An empowering new approach to home care is helping a Tameside woman who is disabled remain at home and active in her community thanks to support she’s receiving.
Sam Hurst, 35, from Hyde, has Cerebral Palsy and Spina Bifida and has been using Tameside Council’s new Living Well at Home initiative.
Sam said: “I had a social worker from Tameside Council who spoke to me about putting some care and support in place for me. Rachael from Direct Care comes to see me quite a lot to see how things are going and talk about more than just my day-to-day care to see if there is anything else she can support me to do.”
Each day Sam’s carers help her get up and ready for the day and once a week they make it more of a pamper morning.
Before she started receiving support at home, Sam’s grandmother found it difficult to get her ready for school and college. This was due to problems with her Nan’s back and hips.
The support has given Sam the opportunity to get to meetings, events and parties at the Direct Care offices and Hyde Town Hall, where Sam can meet people in a similar situation to her.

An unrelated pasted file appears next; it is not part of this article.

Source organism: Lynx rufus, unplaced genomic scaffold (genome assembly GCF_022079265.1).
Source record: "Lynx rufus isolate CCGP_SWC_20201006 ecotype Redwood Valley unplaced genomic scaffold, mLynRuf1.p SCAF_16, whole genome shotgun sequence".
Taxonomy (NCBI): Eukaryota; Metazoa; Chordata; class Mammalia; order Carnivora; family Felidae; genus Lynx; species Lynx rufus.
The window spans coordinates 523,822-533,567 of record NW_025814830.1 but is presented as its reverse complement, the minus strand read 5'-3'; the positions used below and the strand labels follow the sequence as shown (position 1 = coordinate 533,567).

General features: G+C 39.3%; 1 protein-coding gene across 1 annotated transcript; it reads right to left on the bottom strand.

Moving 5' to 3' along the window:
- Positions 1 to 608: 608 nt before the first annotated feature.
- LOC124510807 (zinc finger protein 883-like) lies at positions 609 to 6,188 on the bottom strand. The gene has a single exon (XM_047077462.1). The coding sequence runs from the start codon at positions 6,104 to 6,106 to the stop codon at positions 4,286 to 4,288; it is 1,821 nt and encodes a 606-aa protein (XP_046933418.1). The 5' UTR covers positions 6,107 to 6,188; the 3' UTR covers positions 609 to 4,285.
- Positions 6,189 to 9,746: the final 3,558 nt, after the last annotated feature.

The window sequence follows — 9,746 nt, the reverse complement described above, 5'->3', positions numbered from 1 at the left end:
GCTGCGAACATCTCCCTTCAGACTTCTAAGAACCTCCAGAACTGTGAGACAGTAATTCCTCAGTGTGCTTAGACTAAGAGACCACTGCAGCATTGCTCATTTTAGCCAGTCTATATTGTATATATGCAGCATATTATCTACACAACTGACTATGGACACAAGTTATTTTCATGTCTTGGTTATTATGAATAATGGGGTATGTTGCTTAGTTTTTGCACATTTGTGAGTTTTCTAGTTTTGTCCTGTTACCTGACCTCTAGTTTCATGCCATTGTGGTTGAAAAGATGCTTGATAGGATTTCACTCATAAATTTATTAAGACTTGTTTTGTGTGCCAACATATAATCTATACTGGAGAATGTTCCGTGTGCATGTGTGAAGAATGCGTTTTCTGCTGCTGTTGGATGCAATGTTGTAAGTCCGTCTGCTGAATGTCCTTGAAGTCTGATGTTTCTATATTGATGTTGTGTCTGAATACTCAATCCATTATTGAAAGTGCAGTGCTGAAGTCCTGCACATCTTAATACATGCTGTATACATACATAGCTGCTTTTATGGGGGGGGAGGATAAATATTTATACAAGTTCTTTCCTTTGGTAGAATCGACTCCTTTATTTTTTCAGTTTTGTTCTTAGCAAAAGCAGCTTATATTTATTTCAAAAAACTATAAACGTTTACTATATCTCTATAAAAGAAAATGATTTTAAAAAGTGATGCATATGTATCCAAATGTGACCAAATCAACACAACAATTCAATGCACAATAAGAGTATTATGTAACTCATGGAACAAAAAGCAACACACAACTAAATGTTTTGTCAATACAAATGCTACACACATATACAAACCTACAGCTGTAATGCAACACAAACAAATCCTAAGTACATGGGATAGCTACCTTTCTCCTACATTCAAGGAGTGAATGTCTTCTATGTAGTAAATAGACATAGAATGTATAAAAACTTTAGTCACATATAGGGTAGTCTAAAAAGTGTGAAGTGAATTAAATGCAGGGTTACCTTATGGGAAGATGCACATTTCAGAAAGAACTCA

She said: “My carers are more like my family; they sit down and chat about their day and what they’ve been up to. I’ve had the same main carers for 18 years. I can talk to my carers about anything.”
Sam started playing the ball game boccia when she was 11-years-old and was soon competing in tournaments. By the age of 13 she had become the youngest ever North West Champion at the time.
With support from her carers, Sam’s now looking to set up her own boccia group at a venue in Tameside.
The Living Well at Home service is focussed on an individual’s needs and will improve the quality of care for Tameside residents who require support to stay in their house.
This is part of a wider initiative taking place in Greater Manchester to transform how care services are delivered across the region.
Home care isn’t just about support within the house, it can be empowering to individuals as carers can help them become active in their community and help prevent isolation.
This type of home care can support individuals in living at home instead of moving to a residential or nursing home.
The Living Well at Home approach uses self-care, new technology, community support and the help of friends and family to ensure people can be empowered by services available in their local community.